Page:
Check out the size of this worm!
Fishermen everywhere are searching through their tackle boxes and fish books, trying to imagine the size of the fish you’d need to justify baiting up with something like this!
It’s a large-bodied earthworm, found in the foothills of Sumaco Volcano in Ecuador, and identified as Martiodrilus crassus by the people at species discovery site, Project Noah. It measured around 1.5 meters in length and, although it wasn’t weighed, it was estimated at tipping the scales at about a pound. Amazing.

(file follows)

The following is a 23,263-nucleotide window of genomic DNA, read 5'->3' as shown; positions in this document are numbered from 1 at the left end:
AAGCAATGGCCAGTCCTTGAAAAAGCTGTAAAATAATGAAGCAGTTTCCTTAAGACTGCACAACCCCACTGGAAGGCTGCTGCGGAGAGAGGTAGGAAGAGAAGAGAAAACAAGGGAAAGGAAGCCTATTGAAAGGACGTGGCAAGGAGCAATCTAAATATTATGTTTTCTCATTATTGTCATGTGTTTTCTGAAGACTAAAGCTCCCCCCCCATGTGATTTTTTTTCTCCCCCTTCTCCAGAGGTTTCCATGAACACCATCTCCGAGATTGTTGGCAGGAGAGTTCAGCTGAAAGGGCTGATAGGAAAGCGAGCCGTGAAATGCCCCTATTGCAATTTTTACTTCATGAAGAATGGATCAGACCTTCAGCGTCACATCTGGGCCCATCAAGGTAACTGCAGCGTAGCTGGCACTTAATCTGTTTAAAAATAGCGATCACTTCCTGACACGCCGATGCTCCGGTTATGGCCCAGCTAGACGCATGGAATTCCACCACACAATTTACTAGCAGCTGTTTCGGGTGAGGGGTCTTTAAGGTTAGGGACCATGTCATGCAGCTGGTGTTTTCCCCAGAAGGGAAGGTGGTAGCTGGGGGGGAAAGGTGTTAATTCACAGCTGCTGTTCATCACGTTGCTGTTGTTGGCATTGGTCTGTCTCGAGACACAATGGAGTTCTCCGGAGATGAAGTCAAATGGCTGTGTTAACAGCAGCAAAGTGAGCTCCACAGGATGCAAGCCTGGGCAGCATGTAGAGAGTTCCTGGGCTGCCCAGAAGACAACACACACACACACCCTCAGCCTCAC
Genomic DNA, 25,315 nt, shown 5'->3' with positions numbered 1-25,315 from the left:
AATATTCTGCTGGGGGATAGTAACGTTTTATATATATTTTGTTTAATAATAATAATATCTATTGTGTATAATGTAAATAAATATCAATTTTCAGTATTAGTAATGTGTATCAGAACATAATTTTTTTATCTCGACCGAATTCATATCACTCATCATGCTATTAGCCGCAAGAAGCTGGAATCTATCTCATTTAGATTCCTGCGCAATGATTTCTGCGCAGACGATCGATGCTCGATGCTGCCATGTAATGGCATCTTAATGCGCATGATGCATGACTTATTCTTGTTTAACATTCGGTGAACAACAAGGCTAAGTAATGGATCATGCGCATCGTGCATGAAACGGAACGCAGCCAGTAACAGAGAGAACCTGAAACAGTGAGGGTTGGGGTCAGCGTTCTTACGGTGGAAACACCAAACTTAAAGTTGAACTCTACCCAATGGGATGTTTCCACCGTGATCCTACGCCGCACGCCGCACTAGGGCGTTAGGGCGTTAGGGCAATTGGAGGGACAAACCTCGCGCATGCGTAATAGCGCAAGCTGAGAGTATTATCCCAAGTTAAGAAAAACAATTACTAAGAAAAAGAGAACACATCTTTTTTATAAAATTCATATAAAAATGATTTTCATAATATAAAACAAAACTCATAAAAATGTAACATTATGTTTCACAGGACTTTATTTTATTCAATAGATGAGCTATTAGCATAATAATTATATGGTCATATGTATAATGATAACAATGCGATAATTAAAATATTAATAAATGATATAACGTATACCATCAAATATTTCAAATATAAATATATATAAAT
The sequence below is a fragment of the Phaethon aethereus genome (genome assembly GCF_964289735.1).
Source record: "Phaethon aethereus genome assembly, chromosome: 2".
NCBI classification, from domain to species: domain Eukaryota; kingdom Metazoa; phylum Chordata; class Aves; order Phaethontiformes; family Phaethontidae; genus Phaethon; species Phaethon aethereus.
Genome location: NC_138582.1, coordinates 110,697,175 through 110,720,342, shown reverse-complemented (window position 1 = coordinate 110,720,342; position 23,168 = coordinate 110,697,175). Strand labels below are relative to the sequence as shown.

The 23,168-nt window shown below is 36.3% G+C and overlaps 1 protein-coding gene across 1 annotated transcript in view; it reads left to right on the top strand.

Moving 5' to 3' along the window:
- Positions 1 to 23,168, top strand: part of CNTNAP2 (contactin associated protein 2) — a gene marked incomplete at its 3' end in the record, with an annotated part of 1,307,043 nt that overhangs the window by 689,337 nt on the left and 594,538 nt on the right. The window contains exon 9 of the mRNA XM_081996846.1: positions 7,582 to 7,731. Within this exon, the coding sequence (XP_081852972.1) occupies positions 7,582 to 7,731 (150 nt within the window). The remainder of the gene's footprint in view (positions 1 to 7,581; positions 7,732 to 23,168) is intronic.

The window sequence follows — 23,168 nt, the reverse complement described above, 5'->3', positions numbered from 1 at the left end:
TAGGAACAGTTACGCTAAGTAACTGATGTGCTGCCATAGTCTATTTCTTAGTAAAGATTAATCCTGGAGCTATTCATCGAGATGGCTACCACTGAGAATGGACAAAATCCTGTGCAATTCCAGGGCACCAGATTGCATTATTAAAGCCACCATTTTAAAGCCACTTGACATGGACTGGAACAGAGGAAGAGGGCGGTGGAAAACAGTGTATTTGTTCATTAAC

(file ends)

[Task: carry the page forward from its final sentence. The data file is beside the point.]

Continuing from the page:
The comedians at Yahoo! Canada News claim that ‘Martiodrilus crassus’ is Latin for “worm which feeds on dogs and small children”… I guess it may as well be!
The Yahoo! people also go on to explain that this isn’t actually the planet’s biggest worm. Australia’s Giant Gippsland earthworm (below) can reach 3 metres in length – twice the size of the worm pictured above. Terrific… in both senses of the word!
Why don’t we see more pictures of these worms? Simple – they don’t usually make it to the Earth’s surface – they prefer life underground, where crazy-looking scientists don’t manhandle them and force them to climb along sticks. In fact, the only way they’re normally located is through the gurgling sounds their bodies make underground.
Believe it or not, there are over 6,000 named species of earthworms – there’s a fact for your next pub quiz!
[Images of Giant Gippsland Earthworm courtesy of Twenty Two Words]